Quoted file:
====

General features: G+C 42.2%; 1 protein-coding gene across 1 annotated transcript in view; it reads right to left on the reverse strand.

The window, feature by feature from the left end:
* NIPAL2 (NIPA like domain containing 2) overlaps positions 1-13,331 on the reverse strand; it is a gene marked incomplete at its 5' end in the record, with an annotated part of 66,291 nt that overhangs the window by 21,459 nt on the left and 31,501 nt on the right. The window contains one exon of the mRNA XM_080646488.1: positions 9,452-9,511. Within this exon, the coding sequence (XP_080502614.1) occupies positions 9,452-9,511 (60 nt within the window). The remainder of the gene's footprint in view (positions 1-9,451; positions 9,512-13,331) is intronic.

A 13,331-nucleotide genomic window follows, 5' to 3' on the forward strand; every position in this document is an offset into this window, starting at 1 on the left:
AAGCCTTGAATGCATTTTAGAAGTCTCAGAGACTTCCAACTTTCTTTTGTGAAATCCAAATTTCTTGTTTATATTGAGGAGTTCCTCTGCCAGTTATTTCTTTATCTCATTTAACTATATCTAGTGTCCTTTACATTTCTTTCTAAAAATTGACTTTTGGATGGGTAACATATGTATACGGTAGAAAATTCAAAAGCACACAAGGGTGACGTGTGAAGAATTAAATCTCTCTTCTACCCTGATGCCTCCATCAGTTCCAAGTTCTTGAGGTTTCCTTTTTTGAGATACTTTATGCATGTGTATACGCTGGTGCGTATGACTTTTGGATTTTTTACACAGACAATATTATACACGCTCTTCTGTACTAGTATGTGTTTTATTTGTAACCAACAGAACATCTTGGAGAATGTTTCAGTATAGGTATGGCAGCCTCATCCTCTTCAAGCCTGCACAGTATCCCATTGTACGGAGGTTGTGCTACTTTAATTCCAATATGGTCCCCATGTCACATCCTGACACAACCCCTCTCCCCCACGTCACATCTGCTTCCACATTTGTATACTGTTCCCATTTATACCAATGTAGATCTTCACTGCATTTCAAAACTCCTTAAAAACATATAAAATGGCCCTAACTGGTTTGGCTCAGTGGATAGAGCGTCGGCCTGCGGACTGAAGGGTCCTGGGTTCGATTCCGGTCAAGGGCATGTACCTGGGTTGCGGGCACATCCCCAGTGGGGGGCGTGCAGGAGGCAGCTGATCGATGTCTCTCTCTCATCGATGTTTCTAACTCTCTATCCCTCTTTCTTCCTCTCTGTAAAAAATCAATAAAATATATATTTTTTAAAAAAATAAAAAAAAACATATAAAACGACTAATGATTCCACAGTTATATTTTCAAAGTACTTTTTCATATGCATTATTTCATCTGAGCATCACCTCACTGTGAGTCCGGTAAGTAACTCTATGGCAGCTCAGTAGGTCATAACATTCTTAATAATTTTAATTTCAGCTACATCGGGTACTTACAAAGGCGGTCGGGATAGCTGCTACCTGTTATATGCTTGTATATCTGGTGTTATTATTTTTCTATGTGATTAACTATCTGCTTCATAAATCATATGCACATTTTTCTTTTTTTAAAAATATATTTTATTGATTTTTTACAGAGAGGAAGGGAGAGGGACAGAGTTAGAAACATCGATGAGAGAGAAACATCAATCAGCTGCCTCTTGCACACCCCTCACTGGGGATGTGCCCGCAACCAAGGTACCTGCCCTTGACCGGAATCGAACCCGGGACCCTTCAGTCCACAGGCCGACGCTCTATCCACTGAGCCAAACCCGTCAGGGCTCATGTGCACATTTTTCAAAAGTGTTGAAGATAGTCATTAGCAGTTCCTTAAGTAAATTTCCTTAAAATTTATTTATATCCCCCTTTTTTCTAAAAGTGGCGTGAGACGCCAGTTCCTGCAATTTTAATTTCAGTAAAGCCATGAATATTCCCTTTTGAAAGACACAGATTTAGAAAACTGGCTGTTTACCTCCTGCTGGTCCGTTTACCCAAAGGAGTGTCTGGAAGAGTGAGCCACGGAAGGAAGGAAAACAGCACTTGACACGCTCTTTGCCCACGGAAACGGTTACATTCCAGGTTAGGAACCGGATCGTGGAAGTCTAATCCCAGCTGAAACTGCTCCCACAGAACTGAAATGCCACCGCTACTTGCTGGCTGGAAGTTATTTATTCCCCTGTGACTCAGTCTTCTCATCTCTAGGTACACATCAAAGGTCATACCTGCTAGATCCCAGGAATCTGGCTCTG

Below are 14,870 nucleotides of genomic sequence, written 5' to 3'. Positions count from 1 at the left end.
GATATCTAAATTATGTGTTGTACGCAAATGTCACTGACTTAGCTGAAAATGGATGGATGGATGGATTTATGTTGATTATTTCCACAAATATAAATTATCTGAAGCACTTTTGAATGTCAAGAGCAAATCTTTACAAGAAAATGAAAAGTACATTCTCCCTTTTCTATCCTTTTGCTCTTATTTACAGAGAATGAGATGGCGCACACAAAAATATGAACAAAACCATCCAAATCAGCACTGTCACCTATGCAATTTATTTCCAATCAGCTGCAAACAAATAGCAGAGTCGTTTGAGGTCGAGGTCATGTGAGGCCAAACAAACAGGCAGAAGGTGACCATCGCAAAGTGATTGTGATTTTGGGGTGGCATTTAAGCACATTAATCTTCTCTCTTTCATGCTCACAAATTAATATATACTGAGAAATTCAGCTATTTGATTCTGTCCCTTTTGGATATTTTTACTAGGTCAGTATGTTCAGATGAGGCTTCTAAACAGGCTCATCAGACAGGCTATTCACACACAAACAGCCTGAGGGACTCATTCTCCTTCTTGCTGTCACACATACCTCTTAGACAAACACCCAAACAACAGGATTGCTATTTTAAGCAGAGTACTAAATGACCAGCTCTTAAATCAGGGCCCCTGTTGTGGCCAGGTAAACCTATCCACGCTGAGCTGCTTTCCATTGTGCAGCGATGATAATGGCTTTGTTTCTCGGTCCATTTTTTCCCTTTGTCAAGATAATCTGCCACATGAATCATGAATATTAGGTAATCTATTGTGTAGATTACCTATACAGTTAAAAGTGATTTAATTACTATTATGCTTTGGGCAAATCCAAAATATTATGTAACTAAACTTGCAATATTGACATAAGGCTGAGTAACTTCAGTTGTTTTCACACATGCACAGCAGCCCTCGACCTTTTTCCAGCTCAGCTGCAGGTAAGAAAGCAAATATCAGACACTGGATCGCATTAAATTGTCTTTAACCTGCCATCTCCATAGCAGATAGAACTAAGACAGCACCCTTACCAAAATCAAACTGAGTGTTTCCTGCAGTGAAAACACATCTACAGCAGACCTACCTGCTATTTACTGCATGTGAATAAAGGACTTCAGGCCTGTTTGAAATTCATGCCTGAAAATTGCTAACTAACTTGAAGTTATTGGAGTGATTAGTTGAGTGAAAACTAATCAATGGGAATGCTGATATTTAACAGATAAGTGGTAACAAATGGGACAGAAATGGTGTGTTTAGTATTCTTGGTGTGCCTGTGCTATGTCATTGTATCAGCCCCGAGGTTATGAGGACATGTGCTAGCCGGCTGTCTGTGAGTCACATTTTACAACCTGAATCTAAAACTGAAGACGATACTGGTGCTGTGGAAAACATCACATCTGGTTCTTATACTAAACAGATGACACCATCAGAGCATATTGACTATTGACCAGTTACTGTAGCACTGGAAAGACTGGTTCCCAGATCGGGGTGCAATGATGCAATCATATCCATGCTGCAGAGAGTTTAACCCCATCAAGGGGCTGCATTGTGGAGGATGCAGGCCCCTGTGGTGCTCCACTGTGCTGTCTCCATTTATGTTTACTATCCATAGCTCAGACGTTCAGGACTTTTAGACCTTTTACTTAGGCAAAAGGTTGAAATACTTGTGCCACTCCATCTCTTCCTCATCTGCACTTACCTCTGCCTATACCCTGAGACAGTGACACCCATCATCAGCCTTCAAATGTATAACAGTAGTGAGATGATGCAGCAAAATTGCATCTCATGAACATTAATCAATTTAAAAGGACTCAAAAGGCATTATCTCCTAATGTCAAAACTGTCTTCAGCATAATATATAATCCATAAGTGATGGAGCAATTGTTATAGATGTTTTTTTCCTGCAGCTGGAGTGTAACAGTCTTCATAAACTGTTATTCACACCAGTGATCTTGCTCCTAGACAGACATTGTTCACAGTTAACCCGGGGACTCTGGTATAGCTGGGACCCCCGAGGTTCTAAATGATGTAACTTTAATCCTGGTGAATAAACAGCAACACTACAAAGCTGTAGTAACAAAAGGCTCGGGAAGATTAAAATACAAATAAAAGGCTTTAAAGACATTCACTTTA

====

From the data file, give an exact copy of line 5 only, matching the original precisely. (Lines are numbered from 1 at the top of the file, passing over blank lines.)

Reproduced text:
AAGCCTTGAATGCATTTTAGAAGTCTCAGAGACTTCCAACTTTCTTTTGTGAAATCCAAATTTCTTGTTTATATTGAGGAGTTCCTCTGCCAGTTATTTCTTTATCTCATTTAACTATATCTAGTGTCCTTTACATTTCTTTCTAAAAATTGACTTTTGGATGGGTAACATATGTATACGGTAGAAAATTCAAAAGCACACAAGGGTGACGTGTGAAGAATTAAATCTCTCTTCTACCCTGATGCCTCCATCAGTTCCAAGTTCTTGAGGTTTCCTTTTTTGAGATACTTTATGCATGTGTATACGCTGGTGCGTATGACTTTTGGATTTTTTACACAGACAATATTATACACGCTCTTCTGTACTAGTATGTGTTTTATTTGTAACCAACAGAACATCTTGGAGAATGTTTCAGTATAGGTATGGCAGCCTCATCCTCTTCAAGCCTGCACAGTATCCCATTGTACGGAGGTTGTGCTACTTTAATTCCAATATGGTCCCCATGTCACATCCTGACACAACCCCTCTCCCCCACGTCACATCTGCTTCCACATTTGTATACTGTTCCCATTTATACCAATGTAGATCTTCACTGCATTTCAAAACTCCTTAAAAACATATAAAATGGCCCTAACTGGTTTGGCTCAGTGGATAGAGCGTCGGCCTGCGGACTGAAGGGTCCTGGGTTCGATTCCGGTCAAGGGCATGTACCTGGGTTGCGGGCACATCCCCAGTGGGGGGCGTGCAGGAGGCAGCTGATCGATGTCTCTCTCTCATCGATGTTTCTAACTCTCTATCCCTCTTTCTTCCTCTCTGTAAAAAATCAATAAAATATATATTTTTTAAAAAAATAAAAAAAAACATATAAAACGACTAATGATTCCACAGTTATATTTTCAAAGTACTTTTTCATATGCATTATTTCATCTGAGCATCACCTCACTGTGAGTCCGGTAAGTAACTCTATGGCAGCTCAGTAGGTCATAACATTCTTAATAATTTTAATTTCAGCTACATCGGGTACTTACAAAGGCGGTCGGGATAGCTGCTACCTGTTATATGCTTGTATATCTGGTGTTATTATTTTTCTATGTGATTAACTATCTGCTTCATAAATCATATGCACATTTTTCTTTTTTTAAAAATATATTTTATTGATTTTTTACAGAGAGGAAGGGAGAGGGACAGAGTTAGAAACATCGATGAGAGAGAAACATCAATCAGCTGCCTCTTGCACACCCCTCACTGGGGATGTGCCCGCAACCAAGGTACCTGCCCTTGACCGGAATCGAACCCGGGACCCTTCAGTCCACAGGCCGACGCTCTATCCACTGAGCCAAACCCGTCAGGGCTCATGTGCACATTTTTCAAAAGTGTTGAAGATAGTCATTAGCAGTTCCTTAAGTAAATTTCCTTAAAATTTATTTATATCCCCCTTTTTTCTAAAAGTGGCGTGAGACGCCAGTTCCTGCAATTTTAATTTCAGTAAAGCCATGAATATTCCCTTTTGAAAGACACAGATTTAGAAAACTGGCTGTTTACCTCCTGCTGGTCCGTTTACCCAAAGGAGTGTCTGGAAGAGTGAGCCACGGAAGGAAGGAAAACAGCACTTGACACGCTCTTTGCCCACGGAAACGGTTACATTCCAGGTTAGGAACCGGATCGTGGAAGTCTAATCCCAGCTGAAACTGCTCCCACAGAACTGAAATGCCACCGCTACTTGCTGGCTGGAAGTTATTTATTCCCCTGTGACTCAGTCTTCTCATCTCTAGGTACACATCAAAGGTCATACCTGCTAGATCCCAGGAATCTGGCTCTG